For me, this is one of the most interesting things in Solidarity, to which I return several times in my book. The whole project did not come out of a consistent reading of theoreticians, but only from certain experience. This experience is difficult to describe, because the social sciences can somehow explore, describe a man in his external manifestations of life; this is a behavioural element. But what if, at some point, we want to understand what is going on in a person? Sociology, and even psychology, is helpless then. That's how it is with Solidarity. We see the willingness to discuss public issues; slogans that say that it's not just about bread and butter, but also about dignity. Many such elements can be seen in rhetoric or behaviour; it becomes apparent that something important, exalted has happened in people, but why it happened in them, remains unknown. And why, at the same time, the same people experienced something very strongly, and after years it is merely a memory of some experience for them? Why do they feel, at some point, that they will be limited in their ambitions, and at the same moment, there are much fewer self-restrictions?

Trying to describe it on scientific grounds, we must face the whole ‘baggage of the Enlightenment’, which emphasises rationality so much as if the whole history of ideas or political thought consisted in creating concepts by theoreticians. It’s based on the vision of a human being as a rational being who seeks inspiration to act in political treaties. According to this scheme, the change takes place in the library, when an individual suddenly says, “Well, I've thought of Marx so far, but now I'm convinced by three arguments from Friedman’s works and now, out of the sudden, I'm going to think the way Friedman does”. And this just doesn’t happen this way. Rather, people experience something and their thinking justifies the experience. So, for example: when someone was dismissed from work and felt the whole brutality of the situation, he has to remodel his thinking under the influence of this experience of loneliness, the enormous power of the market, the superiority of capital over work etc. And only then can he assume such vulgarised free-market thinking of this ‘dog-eat-dog’ world; not because he read Hobbes, but rather because he experienced it very brutally. These are matters which were strongly emphasised by Solidarity’. And this is interesting, because this experience makes us powerless against thinking in the category: “Well, let's go back to the ideals of Solidarity”. Powerlessness consists in the fact that returning to the ideals of Solidarity would have to mean that people suddenly re-experience what they had experienced in the late 1970s. It is very difficult to plan. Many elements had to appear simultaneously so that people in the Shipyard would wish to go out to the concrete mixers and have a discussion. It really was something that was flowing from their hearts.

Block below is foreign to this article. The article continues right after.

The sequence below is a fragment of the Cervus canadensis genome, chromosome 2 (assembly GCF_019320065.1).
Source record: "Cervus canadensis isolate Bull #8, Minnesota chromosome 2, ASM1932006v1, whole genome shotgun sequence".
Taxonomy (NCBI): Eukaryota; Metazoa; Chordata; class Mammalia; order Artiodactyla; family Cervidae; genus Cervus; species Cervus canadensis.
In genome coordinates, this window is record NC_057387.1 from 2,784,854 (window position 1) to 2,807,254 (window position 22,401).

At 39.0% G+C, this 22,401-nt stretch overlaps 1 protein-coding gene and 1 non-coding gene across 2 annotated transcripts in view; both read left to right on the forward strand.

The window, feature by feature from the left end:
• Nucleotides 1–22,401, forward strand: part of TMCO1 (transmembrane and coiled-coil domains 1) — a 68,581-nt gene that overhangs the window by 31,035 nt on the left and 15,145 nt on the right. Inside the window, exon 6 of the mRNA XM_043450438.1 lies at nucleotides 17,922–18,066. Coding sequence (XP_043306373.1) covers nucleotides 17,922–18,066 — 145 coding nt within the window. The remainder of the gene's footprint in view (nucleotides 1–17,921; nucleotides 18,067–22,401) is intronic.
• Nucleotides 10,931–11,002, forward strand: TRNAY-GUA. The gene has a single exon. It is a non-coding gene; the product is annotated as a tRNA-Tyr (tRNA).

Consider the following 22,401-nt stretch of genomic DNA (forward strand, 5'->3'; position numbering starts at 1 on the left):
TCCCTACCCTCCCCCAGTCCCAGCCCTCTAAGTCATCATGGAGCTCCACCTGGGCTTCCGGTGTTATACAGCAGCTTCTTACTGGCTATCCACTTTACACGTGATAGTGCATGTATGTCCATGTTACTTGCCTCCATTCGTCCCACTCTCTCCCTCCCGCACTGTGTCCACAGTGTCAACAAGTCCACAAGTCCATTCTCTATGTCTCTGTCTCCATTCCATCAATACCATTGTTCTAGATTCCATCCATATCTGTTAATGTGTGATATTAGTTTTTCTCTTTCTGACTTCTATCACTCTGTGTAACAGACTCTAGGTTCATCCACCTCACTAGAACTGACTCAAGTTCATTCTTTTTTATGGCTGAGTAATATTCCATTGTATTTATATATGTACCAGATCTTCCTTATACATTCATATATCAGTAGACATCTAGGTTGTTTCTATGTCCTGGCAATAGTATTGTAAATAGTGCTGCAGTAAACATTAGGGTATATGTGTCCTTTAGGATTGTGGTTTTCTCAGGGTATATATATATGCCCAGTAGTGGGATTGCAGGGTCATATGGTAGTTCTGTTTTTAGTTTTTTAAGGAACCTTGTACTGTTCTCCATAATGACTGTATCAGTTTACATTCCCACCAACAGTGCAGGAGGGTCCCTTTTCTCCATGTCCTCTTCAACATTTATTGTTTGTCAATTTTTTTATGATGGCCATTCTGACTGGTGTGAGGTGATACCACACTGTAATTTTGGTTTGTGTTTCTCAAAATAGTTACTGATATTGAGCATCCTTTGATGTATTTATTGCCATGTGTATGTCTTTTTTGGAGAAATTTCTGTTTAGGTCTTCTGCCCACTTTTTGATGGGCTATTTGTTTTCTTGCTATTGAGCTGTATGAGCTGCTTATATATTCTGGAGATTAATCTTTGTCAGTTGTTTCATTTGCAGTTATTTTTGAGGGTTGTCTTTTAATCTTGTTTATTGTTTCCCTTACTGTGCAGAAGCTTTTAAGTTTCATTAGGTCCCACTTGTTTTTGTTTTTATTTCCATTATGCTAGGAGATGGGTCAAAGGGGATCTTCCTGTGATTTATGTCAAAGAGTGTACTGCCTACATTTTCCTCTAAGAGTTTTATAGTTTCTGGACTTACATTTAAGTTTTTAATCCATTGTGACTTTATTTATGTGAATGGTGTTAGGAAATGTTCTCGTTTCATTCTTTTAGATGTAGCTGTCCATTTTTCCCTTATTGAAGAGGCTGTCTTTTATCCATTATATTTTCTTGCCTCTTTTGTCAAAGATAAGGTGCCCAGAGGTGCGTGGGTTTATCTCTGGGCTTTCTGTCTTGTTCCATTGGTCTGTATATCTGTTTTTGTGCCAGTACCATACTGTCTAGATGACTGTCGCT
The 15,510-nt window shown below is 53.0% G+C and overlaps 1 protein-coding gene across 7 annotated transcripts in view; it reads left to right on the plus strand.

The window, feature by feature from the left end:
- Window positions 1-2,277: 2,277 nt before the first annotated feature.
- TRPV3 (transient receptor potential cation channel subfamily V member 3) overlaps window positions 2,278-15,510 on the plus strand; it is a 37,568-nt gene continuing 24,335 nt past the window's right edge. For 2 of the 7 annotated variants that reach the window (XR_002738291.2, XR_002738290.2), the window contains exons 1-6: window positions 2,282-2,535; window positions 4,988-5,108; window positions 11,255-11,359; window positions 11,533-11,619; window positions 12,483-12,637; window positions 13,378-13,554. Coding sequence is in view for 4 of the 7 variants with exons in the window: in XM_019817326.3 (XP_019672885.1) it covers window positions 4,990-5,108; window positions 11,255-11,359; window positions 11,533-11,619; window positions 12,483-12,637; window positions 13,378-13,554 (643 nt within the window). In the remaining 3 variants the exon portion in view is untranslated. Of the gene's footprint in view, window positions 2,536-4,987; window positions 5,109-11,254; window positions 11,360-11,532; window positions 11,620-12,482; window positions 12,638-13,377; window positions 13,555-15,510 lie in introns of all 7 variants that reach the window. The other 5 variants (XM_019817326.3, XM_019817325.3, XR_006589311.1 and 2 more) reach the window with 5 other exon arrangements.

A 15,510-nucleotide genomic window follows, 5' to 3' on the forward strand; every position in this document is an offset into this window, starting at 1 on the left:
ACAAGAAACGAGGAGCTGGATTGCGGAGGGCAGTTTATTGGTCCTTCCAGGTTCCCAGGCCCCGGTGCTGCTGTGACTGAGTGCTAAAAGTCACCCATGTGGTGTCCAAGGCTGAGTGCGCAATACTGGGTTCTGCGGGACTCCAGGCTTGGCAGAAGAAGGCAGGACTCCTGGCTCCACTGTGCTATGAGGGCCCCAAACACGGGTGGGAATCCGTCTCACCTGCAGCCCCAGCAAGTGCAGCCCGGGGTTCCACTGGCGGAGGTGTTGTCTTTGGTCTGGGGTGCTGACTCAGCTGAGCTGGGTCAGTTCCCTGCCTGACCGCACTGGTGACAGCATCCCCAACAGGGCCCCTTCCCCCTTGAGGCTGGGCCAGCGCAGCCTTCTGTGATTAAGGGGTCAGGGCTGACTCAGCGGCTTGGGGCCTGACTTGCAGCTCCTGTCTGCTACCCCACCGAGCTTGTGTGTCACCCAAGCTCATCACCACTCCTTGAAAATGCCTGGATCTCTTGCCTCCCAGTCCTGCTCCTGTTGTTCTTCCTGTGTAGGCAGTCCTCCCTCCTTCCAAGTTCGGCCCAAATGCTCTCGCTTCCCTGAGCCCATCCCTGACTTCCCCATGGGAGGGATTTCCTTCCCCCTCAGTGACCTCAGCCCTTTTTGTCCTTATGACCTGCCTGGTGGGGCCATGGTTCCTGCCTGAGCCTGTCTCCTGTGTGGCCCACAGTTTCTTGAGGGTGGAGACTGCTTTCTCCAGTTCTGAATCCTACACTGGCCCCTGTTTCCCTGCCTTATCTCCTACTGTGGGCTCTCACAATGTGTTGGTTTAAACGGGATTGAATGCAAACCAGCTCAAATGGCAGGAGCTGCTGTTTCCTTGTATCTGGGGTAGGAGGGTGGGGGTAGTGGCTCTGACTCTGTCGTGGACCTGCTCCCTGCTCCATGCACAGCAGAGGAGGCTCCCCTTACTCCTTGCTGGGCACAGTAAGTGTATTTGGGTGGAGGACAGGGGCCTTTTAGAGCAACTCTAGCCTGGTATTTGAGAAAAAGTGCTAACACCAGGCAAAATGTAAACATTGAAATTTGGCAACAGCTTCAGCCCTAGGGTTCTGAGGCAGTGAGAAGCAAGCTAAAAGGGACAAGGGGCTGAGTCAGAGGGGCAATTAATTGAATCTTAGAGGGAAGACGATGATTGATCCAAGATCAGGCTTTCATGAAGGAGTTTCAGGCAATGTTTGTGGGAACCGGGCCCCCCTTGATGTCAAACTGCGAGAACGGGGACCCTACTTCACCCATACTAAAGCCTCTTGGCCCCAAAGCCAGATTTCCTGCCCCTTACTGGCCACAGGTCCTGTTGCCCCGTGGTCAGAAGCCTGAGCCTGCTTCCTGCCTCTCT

Here, we see an interesting field for reflection on the political nature of Solidarity. Does the historical and ideological perspective allow us to understand the non-violence nature of Solidarity? There are intellectuals who indicate that it has its source in a deep trauma of being a victim of brutal violence, beginning with the Warsaw Uprising in 1944 and later, in subsequent pacifications prepared by the communist authorities.

Definitely, the tradition of non-violence is very strongly related to what we have talked about before, namely: experience. There is a great transcript of the meeting of the Union leaders from March 1981, during which the reaction to the so-called Bydgoszcz provocation (when several important activists had been beaten) was discussed. It is one of the most dramatic moments before the introduction of martial law, as an open conflict with the authorities in the form of a general strike was looming. Therefore, a meeting was held in order to discuss the issue of a potential organisation of a nationwide general strike, which would mean pushing the communists to the corner, and this, in turn, would bring about huge losses for the economy. In March 1981, Solidarity probably still had such a mandate to make this kind of a decision. Would this have led to bloodshed? Or, on the contrary, would the communists have given in and started organising political pluralism, for example, by agreeing to partially free elections to the Sejm? We don’t know it.  

We know, however, from the transcripts of the conference that Jan Olszewski, an opponent of the general strike, took part in it. In his speech, he mentioned the sacrifice of the Warsaw Uprising. “We are deciding here about an issue that has a historical dimension. And the second thing is that we are deciding here about an issue whose margin of risk is so wide that it creates a mortal danger for this country and for this State”. He concludes his thought with the following statement: “I know that today, in this hall, there could be many of them [insurgents] who are not here, and I know why they are not here. Please remember this when making your decisions”. It was very important that Solidarity was established by thirty-year-olds. On the one hand, they had strength and social trust. On the other hand, as they were born in the 1940s, they hadn’t actively participated in the armed struggles of World War II, they hadn’t taken responsibility for the Uprising. At the same time, they were brought up in the shadow of all these cruel events. Their parents and uncles told them all about these tragic developments.